Monday, April 16, 2018

Origination of North•ward – Part I

There seems to be some confusion among some Book of Mormon Land of Promise theorists about the meaning of the words “north” and “northward” and as a result some erroneous idea have crept into the design and understanding of the Land Northward and the meaning of that as a directional land.
    First of all, let’s take a look at some word meanings.
    The word “north” as we know it in English comes to us from the Old High German norð, and descended from the Proto-Indo-European unit *ner-, meaning "left; below," as north is to the left when facing the rising sun. It is the same as the origination of the Old English norþ, a cognate with various Germanic counterparts such as Dutch noord, West Frisian noard, Danish and Norwegian nord, which are all from a Proto-Germanic nurþrą, and cognate with Greek ner-νέρτερος (nérteros, infernal, lower), with “*ner” meaning “left, below” as north is to the left when one faces the rising sun.
    At the same time, the term Northward, is derived from German nordwärts (nord + -wärts) or nordwärtig from the Greek βόρειος (o pio vóreios) meaning “northerly” or “toward the north,” and is noordwaarts in Dutch, modnord in Danish, noarden in West Frisian, pohjoiseen in Finnish, and nord in Norwegian.
The suffix –ward is used to denote “in a particular direction” or “toward a particular place” and is used with some nouns and adjectives. So in the case of north (a singular direction) when adding the suffix –ward (northward) it means simply “toward the north.” The term –ward comes to us from Old English -weard, -weardes; akin to Old Saxon and Old Frisian -ward. Old High German -wert, German -wärts, Icelandic -verðr, Gothic -vaírþs, Latin vertere, all of these mean “toward.”
    Consequently, the simple meaning of “Northward” is: “toward the north.”
    So the “Land Northward” is a land situated or directed towards the north. To point in that direction, one faces or moves towards the north. That is, northwardly is moving northward, bearing, facing, or situated toward the north.
    Synonyms of “North” are northward, northwards, northern, northerly, northbound, northmost, and even toward the north pole. Consequently, northward is having a northerly direction northwards, northwardly; toward the north.
    In the 1828 American Dictionary of the English Language, the dictionary known to the Saints in 1829 and part of the reference books used in Joseph Smith’s School of the Prophets, the definition of northward is:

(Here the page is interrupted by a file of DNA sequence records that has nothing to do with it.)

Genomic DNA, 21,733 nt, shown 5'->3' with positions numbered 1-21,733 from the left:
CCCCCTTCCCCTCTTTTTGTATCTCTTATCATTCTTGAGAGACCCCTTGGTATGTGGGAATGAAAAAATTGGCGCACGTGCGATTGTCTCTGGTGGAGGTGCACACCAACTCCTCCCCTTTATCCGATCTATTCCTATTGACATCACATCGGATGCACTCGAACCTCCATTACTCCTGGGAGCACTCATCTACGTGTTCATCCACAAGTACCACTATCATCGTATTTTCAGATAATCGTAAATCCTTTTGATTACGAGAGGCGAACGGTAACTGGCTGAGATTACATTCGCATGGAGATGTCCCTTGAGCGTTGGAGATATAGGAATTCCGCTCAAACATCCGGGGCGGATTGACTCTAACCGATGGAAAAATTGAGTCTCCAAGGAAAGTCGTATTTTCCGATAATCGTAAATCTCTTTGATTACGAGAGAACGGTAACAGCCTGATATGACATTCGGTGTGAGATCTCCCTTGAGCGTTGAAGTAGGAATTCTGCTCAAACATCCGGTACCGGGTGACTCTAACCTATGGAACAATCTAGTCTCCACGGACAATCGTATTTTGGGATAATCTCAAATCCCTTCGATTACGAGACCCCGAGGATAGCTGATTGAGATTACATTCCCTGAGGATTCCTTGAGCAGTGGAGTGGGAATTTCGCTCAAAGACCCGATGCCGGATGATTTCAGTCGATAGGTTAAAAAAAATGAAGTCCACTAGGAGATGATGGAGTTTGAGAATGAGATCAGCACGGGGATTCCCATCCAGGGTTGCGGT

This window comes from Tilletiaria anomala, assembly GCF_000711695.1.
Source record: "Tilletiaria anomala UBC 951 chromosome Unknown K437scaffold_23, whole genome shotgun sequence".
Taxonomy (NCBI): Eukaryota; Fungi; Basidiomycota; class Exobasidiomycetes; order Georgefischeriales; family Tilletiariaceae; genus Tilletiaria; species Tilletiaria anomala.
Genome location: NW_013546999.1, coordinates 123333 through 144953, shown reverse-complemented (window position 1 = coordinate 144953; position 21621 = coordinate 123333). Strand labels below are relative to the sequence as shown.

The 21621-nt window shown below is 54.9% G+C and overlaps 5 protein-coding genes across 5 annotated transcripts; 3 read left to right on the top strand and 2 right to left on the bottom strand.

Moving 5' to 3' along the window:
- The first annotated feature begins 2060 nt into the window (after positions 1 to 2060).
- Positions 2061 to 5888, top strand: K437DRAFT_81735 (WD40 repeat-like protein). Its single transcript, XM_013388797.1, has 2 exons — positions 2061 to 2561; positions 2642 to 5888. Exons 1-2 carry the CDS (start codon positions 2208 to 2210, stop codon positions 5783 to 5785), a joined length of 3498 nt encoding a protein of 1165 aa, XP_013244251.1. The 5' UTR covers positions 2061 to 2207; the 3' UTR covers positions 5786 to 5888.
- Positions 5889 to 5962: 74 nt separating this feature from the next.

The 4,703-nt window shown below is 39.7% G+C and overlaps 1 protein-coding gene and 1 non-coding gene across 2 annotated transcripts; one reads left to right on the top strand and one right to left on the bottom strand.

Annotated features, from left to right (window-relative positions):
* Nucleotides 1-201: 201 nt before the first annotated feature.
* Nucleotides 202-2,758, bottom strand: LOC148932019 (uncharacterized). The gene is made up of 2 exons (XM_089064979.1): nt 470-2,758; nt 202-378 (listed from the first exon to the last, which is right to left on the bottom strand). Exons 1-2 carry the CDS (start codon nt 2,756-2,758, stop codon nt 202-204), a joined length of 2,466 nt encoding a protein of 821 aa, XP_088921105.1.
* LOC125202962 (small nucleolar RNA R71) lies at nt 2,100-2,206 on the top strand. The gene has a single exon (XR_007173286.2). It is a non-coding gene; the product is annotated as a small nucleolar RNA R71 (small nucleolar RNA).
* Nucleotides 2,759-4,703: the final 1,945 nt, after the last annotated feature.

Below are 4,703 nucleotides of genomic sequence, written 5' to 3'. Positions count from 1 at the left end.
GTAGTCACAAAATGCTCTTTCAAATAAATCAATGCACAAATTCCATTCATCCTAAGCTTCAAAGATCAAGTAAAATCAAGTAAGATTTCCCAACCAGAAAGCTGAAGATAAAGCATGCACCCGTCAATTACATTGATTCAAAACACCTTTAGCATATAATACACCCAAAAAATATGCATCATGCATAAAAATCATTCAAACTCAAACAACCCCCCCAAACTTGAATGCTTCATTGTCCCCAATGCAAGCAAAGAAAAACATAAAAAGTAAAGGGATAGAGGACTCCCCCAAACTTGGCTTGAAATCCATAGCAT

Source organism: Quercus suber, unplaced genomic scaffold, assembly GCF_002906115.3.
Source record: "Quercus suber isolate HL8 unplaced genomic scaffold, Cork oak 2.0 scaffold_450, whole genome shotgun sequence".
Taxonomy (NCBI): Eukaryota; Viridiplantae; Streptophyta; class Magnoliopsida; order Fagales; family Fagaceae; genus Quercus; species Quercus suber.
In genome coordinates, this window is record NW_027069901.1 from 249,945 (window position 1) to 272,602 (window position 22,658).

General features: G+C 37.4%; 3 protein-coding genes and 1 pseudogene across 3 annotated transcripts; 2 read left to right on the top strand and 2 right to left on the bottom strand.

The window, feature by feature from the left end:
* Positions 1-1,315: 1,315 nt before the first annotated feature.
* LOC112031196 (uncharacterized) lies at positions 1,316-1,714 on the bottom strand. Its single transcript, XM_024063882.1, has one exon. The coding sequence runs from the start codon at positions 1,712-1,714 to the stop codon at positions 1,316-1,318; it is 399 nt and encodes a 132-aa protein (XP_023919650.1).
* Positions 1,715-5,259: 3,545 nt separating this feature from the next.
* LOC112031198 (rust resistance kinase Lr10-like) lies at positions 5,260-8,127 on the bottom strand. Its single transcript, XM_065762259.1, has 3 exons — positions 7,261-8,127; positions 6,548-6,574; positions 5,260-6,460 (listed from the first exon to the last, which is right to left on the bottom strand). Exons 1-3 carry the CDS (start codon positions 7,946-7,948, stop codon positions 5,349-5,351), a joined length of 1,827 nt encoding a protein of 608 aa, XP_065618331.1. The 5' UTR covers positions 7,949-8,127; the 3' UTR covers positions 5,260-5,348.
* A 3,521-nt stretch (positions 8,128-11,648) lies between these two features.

Northward: adjective Being towards the north, or nearer to the north than to the east and west points.
    Northward: adverb Towards the north, or towards a point nearer to the north than the east and west points.
    John L. Sorenson makes a mockery of this understanding in his book An Ancient American Setting for the Book of Mormon, when he tried to justify his east-west Mesoamerican model by claiming that the ancient Hebrews understood directions only in relationship to the seas around them.  He wrote (pp38-39) yam (“sea”) meant “west,” qedem (“fore”) stood for “east.” Then yamin (“right hand”) meant “south,” while semol (“left hand”) denoted “north.”
    First of all, “yam” and “yamin” was the god of the sea in the Canaanite pantheon, with “yam” taking the role of the adversary of Baal in the Ugaritic Baal Cycle. (ים ym), the
Canaanite word for "Sea," is one name of the Ugaritic god of Rivers and Sea.
    In Hebrew, “yam” יָם means “sea” and is translated as “sea,” and is translated 278 times in the Old Testament: “seas” (27 times); “seashore” (10 times); “red” (24 times); “south” (once); “west” (59 times); west side (4 times); “western” (once); and “westward” (12 ties). That is, it is used 421 times in the Old Testament, and translated as “sea” 339 times; and both as south and west directions 77 times. In fact, from Genesis to Exodus, it is translated 21 times as sea, and only 4 times as west.
Yam, translated “Sea,” is placed in all four directions from Palestine and does not denote a direction 

It should also be noted that “yam” is translated as “sea” generally (45 times), as well as “Mediterranean Sea,” which is to the west (20 times), “Red Sea,” which is to the south (13 times), “Dead Sea,” which is to the east (18 times), and “Sea of Galilee,” which is to the north (4 times). It is also translated as seaward (28 times), River (7 times), and the Temple Basin (6 times).